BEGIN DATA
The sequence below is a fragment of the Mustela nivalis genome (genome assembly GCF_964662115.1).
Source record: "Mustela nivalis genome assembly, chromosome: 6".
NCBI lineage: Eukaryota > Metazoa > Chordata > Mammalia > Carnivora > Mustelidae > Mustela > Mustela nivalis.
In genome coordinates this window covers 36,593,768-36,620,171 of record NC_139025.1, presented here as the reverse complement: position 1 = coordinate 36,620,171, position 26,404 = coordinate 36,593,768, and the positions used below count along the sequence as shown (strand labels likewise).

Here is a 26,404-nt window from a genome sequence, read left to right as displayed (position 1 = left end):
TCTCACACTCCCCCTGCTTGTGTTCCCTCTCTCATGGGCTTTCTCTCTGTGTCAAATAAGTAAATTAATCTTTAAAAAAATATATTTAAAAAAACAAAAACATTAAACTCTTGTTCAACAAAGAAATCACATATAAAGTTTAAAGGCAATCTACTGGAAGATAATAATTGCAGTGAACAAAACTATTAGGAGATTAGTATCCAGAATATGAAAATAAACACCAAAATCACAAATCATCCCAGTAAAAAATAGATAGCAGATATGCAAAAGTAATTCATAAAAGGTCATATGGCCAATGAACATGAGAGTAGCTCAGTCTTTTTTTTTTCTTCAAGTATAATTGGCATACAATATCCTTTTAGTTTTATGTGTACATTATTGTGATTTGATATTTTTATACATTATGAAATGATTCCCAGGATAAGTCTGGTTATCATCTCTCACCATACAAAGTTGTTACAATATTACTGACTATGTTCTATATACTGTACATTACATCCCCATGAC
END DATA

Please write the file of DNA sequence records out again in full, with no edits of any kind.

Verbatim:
The sequence below is a fragment of the Mustela nivalis genome (genome assembly GCF_964662115.1).
Source record: "Mustela nivalis genome assembly, chromosome: 6".
NCBI lineage: Eukaryota > Metazoa > Chordata > Mammalia > Carnivora > Mustelidae > Mustela > Mustela nivalis.
In genome coordinates this window covers 36,593,768-36,620,171 of record NC_139025.1, presented here as the reverse complement: position 1 = coordinate 36,620,171, position 26,404 = coordinate 36,593,768, and the positions used below count along the sequence as shown (strand labels likewise).

Here is a 26,404-nt window from a genome sequence, read left to right as displayed (position 1 = left end):
TCTCACACTCCCCCTGCTTGTGTTCCCTCTCTCATGGGCTTTCTCTCTGTGTCAAATAAGTAAATTAATCTTTAAAAAAATATATTTAAAAAAACAAAAACATTAAACTCTTGTTCAACAAAGAAATCACATATAAAGTTTAAAGGCAATCTACTGGAAGATAATAATTGCAGTGAACAAAACTATTAGGAGATTAGTATCCAGAATATGAAAATAAACACCAAAATCACAAATCATCCCAGTAAAAAATAGATAGCAGATATGCAAAAGTAATTCATAAAAGGTCATATGGCCAATGAACATGAGAGTAGCTCAGTCTTTTTTTTTTCTTCAAGTATAATTGGCATACAATATCCTTTTAGTTTTATGTGTACATTATTGTGATTTGATATTTTTATACATTATGAAATGATTCCCAGGATAAGTCTGGTTATCATCTCTCACCATACAAAGTTGTTACAATATTACTGACTATGTTCTATATACTGTACATTACATCCCCATGAC